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measure_theory.measure.haar_lebesgue

Relationship between the Haar and Lebesgue measures #

We prove that the Haar measure and Lebesgue measure are equal on and on ℝ^ι, in measure_theory.add_haar_measure_eq_volume and measure_theory.add_haar_measure_eq_volume_pi.

We deduce basic properties of any Haar measure on a finite dimensional real vector space:

We also show that a Lebesgue density point x of a set s (with respect to closed balls) has density one for the rescaled copies {x} + r • t of a given set t with positive measure, in tendsto_add_haar_inter_smul_one_of_density_one. In particular, s intersects {x} + r • t for small r, see eventually_nonempty_inter_smul_of_density_one.

The interval [0,1] as a compact set with non-empty interior.

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The set [0,1]^ι as a compact set with non-empty interior.

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The Lebesgue measure is a Haar measure on and on ℝ^ι. #

Strict subspaces have zero measure #

If a set is disjoint of its translates by infinitely many bounded vectors, then it has measure zero. This auxiliary lemma proves this assuming additionally that the set is bounded.

If a set is disjoint of its translates by infinitely many bounded vectors, then it has measure zero.

A strict vector subspace has measure zero.

A strict affine subspace has measure zero.

Applying a linear map rescales Haar measure by the determinant #

We first prove this on ι → ℝ, using that this is already known for the product Lebesgue measure (thanks to matrices computations). Then, we extend this to any finite-dimensional real vector space by using a linear equiv with a space of the form ι → ℝ, and arguing that such a linear equiv maps Haar measure to Haar measure.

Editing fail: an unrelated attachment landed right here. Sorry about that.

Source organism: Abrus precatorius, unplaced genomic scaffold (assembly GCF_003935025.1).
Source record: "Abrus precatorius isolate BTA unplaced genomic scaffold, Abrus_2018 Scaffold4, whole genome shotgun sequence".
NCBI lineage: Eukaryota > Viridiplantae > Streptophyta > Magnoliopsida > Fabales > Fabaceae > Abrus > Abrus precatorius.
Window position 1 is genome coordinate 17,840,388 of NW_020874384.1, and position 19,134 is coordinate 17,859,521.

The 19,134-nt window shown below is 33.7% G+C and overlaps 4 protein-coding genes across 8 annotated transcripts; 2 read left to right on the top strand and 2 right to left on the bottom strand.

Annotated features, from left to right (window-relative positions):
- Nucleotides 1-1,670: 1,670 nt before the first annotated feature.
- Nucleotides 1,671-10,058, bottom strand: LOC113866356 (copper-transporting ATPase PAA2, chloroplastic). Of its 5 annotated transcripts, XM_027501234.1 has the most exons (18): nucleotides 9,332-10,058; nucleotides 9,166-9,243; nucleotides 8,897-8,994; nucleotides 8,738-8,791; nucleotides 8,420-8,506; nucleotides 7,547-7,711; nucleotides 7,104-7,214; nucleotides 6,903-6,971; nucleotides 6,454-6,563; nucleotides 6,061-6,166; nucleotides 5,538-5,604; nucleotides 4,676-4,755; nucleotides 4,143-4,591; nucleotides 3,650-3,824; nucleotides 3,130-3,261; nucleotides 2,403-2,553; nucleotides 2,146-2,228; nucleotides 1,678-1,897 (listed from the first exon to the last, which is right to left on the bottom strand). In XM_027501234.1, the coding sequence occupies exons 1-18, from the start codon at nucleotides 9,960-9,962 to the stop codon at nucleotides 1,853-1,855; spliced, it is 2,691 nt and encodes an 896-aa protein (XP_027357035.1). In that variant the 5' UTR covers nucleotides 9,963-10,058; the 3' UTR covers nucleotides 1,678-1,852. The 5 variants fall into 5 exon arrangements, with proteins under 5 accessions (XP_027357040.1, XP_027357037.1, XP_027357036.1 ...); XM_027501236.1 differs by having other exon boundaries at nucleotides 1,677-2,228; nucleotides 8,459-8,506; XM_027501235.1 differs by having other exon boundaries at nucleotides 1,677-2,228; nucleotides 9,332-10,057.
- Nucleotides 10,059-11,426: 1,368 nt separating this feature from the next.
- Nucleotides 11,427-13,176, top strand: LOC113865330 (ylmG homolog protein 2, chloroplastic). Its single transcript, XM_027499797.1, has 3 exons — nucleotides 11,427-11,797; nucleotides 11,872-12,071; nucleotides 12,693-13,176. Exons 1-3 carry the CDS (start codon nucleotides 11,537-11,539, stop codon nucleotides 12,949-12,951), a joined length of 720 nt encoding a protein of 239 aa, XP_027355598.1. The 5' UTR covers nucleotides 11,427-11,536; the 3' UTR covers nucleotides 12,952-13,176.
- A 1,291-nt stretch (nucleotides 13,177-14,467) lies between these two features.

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The preimage of a set s under a linear map f with nonzero determinant has measure equal to μ s times the absolute value of the inverse of the determinant of f.

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The preimage of a set s under a continuous linear map f with nonzero determinant has measure equal to μ s times the absolute value of the inverse of the determinant of f.

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The preimage of a set s under a linear equiv f has measure equal to μ s times the absolute value of the inverse of the determinant of f.

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The preimage of a set s under a continuous linear equiv f has measure equal to μ s times the absolute value of the inverse of the determinant of f.

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The image of a set s under a linear map f has measure equal to μ s times the absolute value of the determinant of f.

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The image of a set s under a continuous linear map f has measure equal to μ s times the absolute value of the determinant of f.